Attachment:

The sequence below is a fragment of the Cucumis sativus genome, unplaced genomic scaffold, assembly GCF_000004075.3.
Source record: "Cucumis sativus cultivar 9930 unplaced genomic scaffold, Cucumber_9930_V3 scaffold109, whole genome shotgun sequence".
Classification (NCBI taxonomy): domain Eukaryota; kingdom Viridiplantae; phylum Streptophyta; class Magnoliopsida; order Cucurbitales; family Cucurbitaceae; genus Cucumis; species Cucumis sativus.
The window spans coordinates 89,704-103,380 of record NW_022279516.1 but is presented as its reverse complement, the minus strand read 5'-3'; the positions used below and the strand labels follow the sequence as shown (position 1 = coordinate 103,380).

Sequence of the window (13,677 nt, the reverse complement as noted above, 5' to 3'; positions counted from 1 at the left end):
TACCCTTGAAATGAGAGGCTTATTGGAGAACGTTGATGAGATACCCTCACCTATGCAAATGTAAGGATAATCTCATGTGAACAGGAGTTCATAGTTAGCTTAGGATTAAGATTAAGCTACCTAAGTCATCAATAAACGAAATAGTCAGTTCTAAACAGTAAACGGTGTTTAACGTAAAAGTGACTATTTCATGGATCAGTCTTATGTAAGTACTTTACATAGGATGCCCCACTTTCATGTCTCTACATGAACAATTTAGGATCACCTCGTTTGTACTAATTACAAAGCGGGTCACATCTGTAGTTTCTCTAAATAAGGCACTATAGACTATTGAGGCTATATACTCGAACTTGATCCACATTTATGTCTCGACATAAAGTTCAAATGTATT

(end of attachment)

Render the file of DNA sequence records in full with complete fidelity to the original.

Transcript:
The sequence below is a fragment of the Cucumis sativus genome, unplaced genomic scaffold, assembly GCF_000004075.3.
Source record: "Cucumis sativus cultivar 9930 unplaced genomic scaffold, Cucumber_9930_V3 scaffold109, whole genome shotgun sequence".
Classification (NCBI taxonomy): domain Eukaryota; kingdom Viridiplantae; phylum Streptophyta; class Magnoliopsida; order Cucurbitales; family Cucurbitaceae; genus Cucumis; species Cucumis sativus.
The window spans coordinates 89,704-103,380 of record NW_022279516.1 but is presented as its reverse complement, the minus strand read 5'-3'; the positions used below and the strand labels follow the sequence as shown (position 1 = coordinate 103,380).

Sequence of the window (13,677 nt, the reverse complement as noted above, 5' to 3'; positions counted from 1 at the left end):
TACCCTTGAAATGAGAGGCTTATTGGAGAACGTTGATGAGATACCCTCACCTATGCAAATGTAAGGATAATCTCATGTGAACAGGAGTTCATAGTTAGCTTAGGATTAAGATTAAGCTACCTAAGTCATCAATAAACGAAATAGTCAGTTCTAAACAGTAAACGGTGTTTAACGTAAAAGTGACTATTTCATGGATCAGTCTTATGTAAGTACTTTACATAGGATGCCCCACTTTCATGTCTCTACATGAACAATTTAGGATCACCTCGTTTGTACTAATTACAAAGCGGGTCACATCTGTAGTTTCTCTAAATAAGGCACTATAGACTATTGAGGCTATATACTCGAACTTGATCCACATTTATGTCTCGACATAAAGTTCAAATGTATT